Researchers worry that there is a lack of data for the ways and means to treat chronic pain in children. The statistics reveals that 15% of children suffer from aches and 2% have inabilities preventing them from doing normal work. The pain causes psychological distress, which has big impact on siblings and parents. Adding to agony, there are no clinical practices for this management, although some paediatric centers have chronic management programmes.
Epidemiological studies by Professor Christopher Eccleston, Director of the pain Management unit at University of Bath reports that children compared to adults suffer from chronic pain. Studies have also shown that parents of these children report that pain disorder as a major problem when compared to their other problems. One should also note that the medications for this pain stems only from the medications for the adults.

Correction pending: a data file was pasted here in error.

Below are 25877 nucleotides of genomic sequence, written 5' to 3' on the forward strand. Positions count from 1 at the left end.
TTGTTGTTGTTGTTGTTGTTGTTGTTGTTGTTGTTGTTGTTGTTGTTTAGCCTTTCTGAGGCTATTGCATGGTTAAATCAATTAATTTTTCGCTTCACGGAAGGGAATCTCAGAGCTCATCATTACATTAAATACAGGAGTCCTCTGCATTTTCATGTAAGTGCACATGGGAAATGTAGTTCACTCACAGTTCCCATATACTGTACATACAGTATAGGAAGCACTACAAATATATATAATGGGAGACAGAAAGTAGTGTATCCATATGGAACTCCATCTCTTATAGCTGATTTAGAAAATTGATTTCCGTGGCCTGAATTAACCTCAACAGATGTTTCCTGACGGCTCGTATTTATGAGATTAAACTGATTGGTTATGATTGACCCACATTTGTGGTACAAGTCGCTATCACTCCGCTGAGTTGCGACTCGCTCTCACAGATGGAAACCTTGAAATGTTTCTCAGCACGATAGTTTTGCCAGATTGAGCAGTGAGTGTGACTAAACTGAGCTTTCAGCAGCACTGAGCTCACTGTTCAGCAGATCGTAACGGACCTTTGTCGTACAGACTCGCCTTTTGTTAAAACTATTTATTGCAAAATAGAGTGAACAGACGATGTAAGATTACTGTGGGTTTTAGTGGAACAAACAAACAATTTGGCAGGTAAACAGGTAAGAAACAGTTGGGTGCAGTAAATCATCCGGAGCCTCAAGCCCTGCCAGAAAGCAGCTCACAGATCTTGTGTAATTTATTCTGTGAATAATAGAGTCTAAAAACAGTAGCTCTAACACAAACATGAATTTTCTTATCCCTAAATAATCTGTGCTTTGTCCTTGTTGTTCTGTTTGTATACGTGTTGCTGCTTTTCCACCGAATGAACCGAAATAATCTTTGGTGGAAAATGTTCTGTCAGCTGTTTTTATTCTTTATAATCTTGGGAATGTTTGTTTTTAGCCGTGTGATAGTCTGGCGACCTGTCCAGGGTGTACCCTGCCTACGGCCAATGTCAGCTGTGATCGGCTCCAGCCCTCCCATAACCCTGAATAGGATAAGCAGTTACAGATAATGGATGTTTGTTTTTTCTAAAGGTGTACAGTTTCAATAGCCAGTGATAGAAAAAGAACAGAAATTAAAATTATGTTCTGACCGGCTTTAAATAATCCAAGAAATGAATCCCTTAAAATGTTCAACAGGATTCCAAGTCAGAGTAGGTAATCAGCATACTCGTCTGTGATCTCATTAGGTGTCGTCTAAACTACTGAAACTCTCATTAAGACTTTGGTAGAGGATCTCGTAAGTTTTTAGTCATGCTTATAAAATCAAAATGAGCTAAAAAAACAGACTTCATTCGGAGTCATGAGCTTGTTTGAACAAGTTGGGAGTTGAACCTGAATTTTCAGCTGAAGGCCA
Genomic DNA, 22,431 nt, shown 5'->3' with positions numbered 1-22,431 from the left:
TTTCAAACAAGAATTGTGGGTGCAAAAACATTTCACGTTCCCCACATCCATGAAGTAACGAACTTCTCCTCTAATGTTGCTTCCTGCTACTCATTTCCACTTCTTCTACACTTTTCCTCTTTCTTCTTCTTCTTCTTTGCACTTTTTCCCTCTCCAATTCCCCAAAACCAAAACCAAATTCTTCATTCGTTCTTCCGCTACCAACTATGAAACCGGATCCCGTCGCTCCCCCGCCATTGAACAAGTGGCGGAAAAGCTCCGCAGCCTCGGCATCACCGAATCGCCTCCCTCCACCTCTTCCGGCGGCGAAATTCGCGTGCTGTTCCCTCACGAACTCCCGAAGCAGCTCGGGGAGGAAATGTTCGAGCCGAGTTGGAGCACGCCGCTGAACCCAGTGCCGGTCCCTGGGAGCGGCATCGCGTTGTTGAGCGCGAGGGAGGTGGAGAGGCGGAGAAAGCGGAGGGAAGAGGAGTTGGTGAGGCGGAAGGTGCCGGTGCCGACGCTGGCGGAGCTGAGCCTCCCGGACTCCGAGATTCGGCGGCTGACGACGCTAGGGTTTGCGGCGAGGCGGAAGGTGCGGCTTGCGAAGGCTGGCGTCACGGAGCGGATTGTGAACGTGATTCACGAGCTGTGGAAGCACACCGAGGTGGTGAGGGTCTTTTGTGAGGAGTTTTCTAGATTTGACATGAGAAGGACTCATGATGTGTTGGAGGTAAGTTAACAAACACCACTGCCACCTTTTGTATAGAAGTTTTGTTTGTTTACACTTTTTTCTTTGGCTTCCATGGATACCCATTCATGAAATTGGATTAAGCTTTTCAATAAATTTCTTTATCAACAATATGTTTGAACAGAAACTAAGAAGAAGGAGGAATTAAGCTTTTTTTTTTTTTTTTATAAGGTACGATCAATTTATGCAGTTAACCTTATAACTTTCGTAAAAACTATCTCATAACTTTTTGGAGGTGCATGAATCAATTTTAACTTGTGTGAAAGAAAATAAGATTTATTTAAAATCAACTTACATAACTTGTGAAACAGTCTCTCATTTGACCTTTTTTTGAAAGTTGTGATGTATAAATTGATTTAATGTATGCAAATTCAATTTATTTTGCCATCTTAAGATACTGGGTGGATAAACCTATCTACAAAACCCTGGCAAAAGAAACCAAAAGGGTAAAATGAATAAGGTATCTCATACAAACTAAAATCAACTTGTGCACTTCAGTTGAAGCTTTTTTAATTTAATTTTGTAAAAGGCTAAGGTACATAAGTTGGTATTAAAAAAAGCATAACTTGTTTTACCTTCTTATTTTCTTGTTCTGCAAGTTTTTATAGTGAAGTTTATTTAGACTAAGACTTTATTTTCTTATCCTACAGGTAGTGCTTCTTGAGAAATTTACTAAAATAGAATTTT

Professor Eccleston added that pain management requires clinical trials focusing on efficacy and safety. Although the incidence of chronic pain is similar in both children and adults, more action in the form of data is urgently required in the case of children to minimise societal cost.
Mostly family doctors spend time and energy looking for severe conditions under lying pain, and they refer to specialists and the parents move from doctors to doctors. Ultimately the child receives only little therapy for pain.
Research by pain management unit has shown that psychological improvement was seen in children's undergoing cognitive behaviour therapy. The unit also stresses the must role of parents in bringing out the success of the therapy.